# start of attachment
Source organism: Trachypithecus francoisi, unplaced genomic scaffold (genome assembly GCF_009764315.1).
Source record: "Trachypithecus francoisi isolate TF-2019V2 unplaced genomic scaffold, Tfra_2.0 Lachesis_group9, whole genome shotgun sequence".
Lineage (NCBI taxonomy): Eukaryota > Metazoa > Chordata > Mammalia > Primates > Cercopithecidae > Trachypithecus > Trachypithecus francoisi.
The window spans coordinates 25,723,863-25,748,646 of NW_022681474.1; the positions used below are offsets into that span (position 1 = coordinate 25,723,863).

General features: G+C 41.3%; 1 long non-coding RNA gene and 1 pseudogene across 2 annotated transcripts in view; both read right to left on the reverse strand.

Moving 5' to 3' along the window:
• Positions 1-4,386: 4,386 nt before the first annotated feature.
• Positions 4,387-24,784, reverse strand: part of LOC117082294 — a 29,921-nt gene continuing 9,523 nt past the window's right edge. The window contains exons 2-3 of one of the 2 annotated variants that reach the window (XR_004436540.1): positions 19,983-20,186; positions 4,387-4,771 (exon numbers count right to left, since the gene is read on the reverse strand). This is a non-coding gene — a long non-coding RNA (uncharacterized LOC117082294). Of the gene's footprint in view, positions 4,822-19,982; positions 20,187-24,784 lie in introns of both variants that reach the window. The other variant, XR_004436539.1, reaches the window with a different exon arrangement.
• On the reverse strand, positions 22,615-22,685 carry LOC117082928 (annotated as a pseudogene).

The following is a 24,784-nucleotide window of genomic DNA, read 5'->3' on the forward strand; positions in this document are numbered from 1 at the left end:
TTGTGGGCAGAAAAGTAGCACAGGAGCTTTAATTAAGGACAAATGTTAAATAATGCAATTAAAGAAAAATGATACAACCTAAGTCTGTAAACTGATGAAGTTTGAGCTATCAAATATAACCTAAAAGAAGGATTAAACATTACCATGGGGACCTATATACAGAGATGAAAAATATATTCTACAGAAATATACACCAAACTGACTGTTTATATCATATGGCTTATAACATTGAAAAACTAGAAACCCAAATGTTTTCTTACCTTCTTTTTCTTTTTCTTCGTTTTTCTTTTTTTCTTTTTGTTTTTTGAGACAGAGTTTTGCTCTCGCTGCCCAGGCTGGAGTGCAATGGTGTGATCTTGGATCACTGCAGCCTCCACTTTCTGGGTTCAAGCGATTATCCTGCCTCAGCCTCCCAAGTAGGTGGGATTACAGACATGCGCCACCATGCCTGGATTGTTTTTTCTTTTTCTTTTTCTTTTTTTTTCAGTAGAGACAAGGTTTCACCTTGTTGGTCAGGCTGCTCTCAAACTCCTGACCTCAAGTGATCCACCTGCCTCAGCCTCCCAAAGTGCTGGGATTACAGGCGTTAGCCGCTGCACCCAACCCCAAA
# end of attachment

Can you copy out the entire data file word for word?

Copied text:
Source organism: Trachypithecus francoisi, unplaced genomic scaffold (genome assembly GCF_009764315.1).
Source record: "Trachypithecus francoisi isolate TF-2019V2 unplaced genomic scaffold, Tfra_2.0 Lachesis_group9, whole genome shotgun sequence".
Lineage (NCBI taxonomy): Eukaryota > Metazoa > Chordata > Mammalia > Primates > Cercopithecidae > Trachypithecus > Trachypithecus francoisi.
The window spans coordinates 25,723,863-25,748,646 of NW_022681474.1; the positions used below are offsets into that span (position 1 = coordinate 25,723,863).

General features: G+C 41.3%; 1 long non-coding RNA gene and 1 pseudogene across 2 annotated transcripts in view; both read right to left on the reverse strand.

Moving 5' to 3' along the window:
• Positions 1-4,386: 4,386 nt before the first annotated feature.
• Positions 4,387-24,784, reverse strand: part of LOC117082294 — a 29,921-nt gene continuing 9,523 nt past the window's right edge. The window contains exons 2-3 of one of the 2 annotated variants that reach the window (XR_004436540.1): positions 19,983-20,186; positions 4,387-4,771 (exon numbers count right to left, since the gene is read on the reverse strand). This is a non-coding gene — a long non-coding RNA (uncharacterized LOC117082294). Of the gene's footprint in view, positions 4,822-19,982; positions 20,187-24,784 lie in introns of both variants that reach the window. The other variant, XR_004436539.1, reaches the window with a different exon arrangement.
• On the reverse strand, positions 22,615-22,685 carry LOC117082928 (annotated as a pseudogene).

The following is a 24,784-nucleotide window of genomic DNA, read 5'->3' on the forward strand; positions in this document are numbered from 1 at the left end:
TTGTGGGCAGAAAAGTAGCACAGGAGCTTTAATTAAGGACAAATGTTAAATAATGCAATTAAAGAAAAATGATACAACCTAAGTCTGTAAACTGATGAAGTTTGAGCTATCAAATATAACCTAAAAGAAGGATTAAACATTACCATGGGGACCTATATACAGAGATGAAAAATATATTCTACAGAAATATACACCAAACTGACTGTTTATATCATATGGCTTATAACATTGAAAAACTAGAAACCCAAATGTTTTCTTACCTTCTTTTTCTTTTTCTTCGTTTTTCTTTTTTTCTTTTTGTTTTTTGAGACAGAGTTTTGCTCTCGCTGCCCAGGCTGGAGTGCAATGGTGTGATCTTGGATCACTGCAGCCTCCACTTTCTGGGTTCAAGCGATTATCCTGCCTCAGCCTCCCAAGTAGGTGGGATTACAGACATGCGCCACCATGCCTGGATTGTTTTTTCTTTTTCTTTTTCTTTTTTTTTCAGTAGAGACAAGGTTTCACCTTGTTGGTCAGGCTGCTCTCAAACTCCTGACCTCAAGTGATCCACCTGCCTCAGCCTCCCAAAGTGCTGGGATTACAGGCGTTAGCCGCTGCACCCAACCCCAAA